Just as Its Earned Sick Leave Law Goes into Effect, Westchester County Enacts Another Paid Leave LawAct Now Advisory May 16, 2019
On April 23, 2019, the Board of Legislators of Westchester County, New York, adopted a new paid leave benefit for most employees in the county. Beginning October 30, 2019, the Safe Time Leave Law (“Law” or “Ordinance”) will require employers within Westchester County to provide employees who are victims of domestic violence or human trafficking with up to 40 hours of paid safe time leave (“PSTL”) per year. This paid leave benefit is in addition to any other paid leave to which an employee may be entitled, such as under the county’s recently enacted Earned Sick Leave Law, as well as any other obligations an employer may have under state or local anti-discrimination laws with respect to victims of domestic violence or human trafficking. Moreover, unlike the Earned Sick Leave Law, PSTL is not “earned” or accrued; rather, a covered employee may use the maximum of 40 hours annually, regardless of how many hours he or she has worked.
Covered Employers and Employees
The Ordinance applies to all employers in the county and, with limited exceptions, covers all full-time and part-time employees who work in the county for more than 90 days in a calendar year. Employees excluded from coverage under the Law include participants in certain social services-sponsored programs, federal work-study programs, and those paid pursuant to federally qualified scholarship programs. There appears to be no carve-out for employees covered by a collective bargaining agreement as the Ordinance is silent on this issue.
Permissible Uses of Paid Safe Time Leave
The Ordinance provides victims of domestic violence and human trafficking with PSTL in order to (i) attend or testify in a criminal or civil court proceeding relating to domestic violence or human trafficking, and/or (ii) to relocate to a safe location. While the purposes for which the leave may be used are circumscribed, the definition of “domestic violence” is quite broad. Under the Law, “domestic violence” means “a pattern of violent or abusive behavior used by one person to gain or maintain control over another.” “Abusive behavior,” however, includes, but is not limited to, “family offense matters,” which, in turn, covers a wide range of criminal conduct, including acts or threats of any of the following when the conduct occurs “between spouses or former spouses, or between parent and child or between members of the same family or household”:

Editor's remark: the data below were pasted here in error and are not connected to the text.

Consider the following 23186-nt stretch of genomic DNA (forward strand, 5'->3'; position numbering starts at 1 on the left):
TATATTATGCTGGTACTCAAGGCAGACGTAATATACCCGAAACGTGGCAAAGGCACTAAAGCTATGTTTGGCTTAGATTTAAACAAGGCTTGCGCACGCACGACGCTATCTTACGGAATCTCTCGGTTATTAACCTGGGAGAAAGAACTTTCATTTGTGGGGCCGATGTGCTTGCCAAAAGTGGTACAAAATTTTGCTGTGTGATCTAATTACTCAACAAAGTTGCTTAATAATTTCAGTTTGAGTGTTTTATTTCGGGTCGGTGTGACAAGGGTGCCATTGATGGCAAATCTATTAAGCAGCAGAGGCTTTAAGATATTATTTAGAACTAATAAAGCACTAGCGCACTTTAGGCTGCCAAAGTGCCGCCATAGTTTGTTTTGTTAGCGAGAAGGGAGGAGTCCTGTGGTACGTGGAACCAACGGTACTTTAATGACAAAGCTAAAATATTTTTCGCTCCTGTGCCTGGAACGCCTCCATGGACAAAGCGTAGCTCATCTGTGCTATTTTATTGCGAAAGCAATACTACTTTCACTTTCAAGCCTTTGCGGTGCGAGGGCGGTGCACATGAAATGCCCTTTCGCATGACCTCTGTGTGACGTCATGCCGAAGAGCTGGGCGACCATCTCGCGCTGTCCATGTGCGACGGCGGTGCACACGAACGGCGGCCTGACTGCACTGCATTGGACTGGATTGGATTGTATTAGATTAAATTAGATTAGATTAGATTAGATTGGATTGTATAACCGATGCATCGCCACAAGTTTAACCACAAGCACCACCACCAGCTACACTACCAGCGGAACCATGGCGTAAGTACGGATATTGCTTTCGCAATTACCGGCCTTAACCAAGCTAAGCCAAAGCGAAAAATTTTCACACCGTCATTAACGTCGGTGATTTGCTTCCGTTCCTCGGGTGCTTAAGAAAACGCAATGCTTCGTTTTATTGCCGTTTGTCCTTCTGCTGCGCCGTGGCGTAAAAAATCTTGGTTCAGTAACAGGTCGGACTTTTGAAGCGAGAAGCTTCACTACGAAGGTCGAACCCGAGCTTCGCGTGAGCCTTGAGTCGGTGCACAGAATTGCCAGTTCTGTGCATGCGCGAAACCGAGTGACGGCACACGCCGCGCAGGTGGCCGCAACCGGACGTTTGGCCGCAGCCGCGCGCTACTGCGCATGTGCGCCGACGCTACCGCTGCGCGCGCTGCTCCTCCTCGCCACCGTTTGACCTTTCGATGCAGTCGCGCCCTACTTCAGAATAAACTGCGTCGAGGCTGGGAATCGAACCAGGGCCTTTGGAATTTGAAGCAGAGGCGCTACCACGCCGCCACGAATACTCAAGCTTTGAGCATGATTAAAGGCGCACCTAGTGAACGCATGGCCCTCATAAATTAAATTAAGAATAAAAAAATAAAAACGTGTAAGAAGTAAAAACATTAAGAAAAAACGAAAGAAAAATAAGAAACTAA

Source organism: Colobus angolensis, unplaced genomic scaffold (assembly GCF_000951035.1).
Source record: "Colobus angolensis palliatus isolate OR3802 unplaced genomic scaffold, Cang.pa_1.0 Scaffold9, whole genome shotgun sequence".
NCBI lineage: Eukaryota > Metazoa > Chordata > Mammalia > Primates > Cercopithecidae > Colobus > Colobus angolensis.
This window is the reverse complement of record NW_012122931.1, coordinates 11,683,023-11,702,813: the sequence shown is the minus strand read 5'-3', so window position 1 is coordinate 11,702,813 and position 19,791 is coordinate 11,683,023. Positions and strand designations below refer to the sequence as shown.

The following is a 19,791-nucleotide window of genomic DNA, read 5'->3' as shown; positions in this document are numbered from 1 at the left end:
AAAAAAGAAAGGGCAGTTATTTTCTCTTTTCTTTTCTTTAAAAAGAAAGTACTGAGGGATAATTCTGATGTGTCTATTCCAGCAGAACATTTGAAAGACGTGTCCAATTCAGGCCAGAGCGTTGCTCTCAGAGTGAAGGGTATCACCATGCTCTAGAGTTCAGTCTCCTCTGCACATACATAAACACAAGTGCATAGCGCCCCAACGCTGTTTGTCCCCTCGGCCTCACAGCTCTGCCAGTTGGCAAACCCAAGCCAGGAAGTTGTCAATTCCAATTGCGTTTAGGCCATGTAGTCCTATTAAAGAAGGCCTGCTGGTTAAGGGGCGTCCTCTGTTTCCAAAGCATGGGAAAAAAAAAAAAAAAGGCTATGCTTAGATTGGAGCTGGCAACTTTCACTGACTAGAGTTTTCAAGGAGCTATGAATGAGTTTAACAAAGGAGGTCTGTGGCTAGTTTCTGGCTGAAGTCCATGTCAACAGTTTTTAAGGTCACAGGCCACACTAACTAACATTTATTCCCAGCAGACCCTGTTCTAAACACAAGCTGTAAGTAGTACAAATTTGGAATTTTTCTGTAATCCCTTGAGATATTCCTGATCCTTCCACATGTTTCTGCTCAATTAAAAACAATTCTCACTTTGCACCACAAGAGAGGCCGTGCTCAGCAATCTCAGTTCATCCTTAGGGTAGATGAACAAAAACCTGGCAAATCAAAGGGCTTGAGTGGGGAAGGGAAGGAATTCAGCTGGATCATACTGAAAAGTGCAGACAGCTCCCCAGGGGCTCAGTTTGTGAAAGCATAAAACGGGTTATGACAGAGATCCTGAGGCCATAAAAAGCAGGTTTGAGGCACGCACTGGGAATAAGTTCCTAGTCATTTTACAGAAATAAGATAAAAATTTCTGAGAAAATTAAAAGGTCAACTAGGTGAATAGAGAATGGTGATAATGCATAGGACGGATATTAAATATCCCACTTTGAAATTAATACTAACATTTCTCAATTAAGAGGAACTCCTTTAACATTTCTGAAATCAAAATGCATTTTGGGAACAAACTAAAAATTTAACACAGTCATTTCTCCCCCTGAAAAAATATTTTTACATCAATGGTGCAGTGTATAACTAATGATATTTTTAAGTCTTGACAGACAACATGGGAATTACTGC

- disorderly conduct, harassment, or coercion;
- sexual misconduct, forcible touching, or sexual abuse;
- stalking, criminal mischief, or menacing;
- reckless endangerment or strangulation;
- assault or attempted assault; and
- identity theft or grand larceny.
Similarly, “members of the same family or household” is expansively defined to include persons:
- related by blood or affinity;
- currently or formerly married to or in a domestic partnership with one another, even if they do not reside in the same household;
- who have a child in common, regardless of whether they were previously married or domestic partners or lived together at any time; and
- who are not related by blood or affinity but who are or were “in an intimate relationship” even if they never lived together.
Amount of Leave
The Law provides for 40 hours of PSTL per year; however, there is no mechanism for accrual, frontloading, or carryover. Unlike the Earned Sick Leave Law, the Ordinance appears to require the full bank of PSTL to be available to all employees upon eligibility. While the Law allows PSTL to be used in any “year or calendar year,” it is not clear whether the employer sets this period. Further, PSTL may be used in full days or “increments,” but the Ordinance does not identify the minimum increment of use.
Employee Requests for Use of PSTL
The Ordinance sets forth the following procedure for employee requests to use PSTL:
- An employee may request PSTL orally, in writing, by electronic means, or by any other means acceptable to the employer;
- When possible, the request must include the expected duration of the absence; and
- If the need for PSTL is foreseeable, the employee must make “a good faith effort” to provide notice to the employer and “a reasonable effort” to schedule PSTL so as to not unduly disrupt the employer’s operations.
Employees may not be required, as a condition of using PSTL, to find a replacement to cover for the time they will be absent from work. However, an employer may require an employee to provide “reasonable documentation” demonstrating that the PSTL was used for a covered purpose. Such documentation may include the following: (i) a court appearance document or subpoena, (ii) a copy of a police report, or (iii) an affidavit from an attorney involved in the court proceeding or from a representative of an organization that provides assistance to victims of domestic violence or human trafficking.
Employers must protect the confidentiality of any documentation or other information they receive about an employee or family member related to a request for PSTL. Moreover, any health or safety information in the employer’s possession must be maintained on a separate form and in a separate file from other personnel information.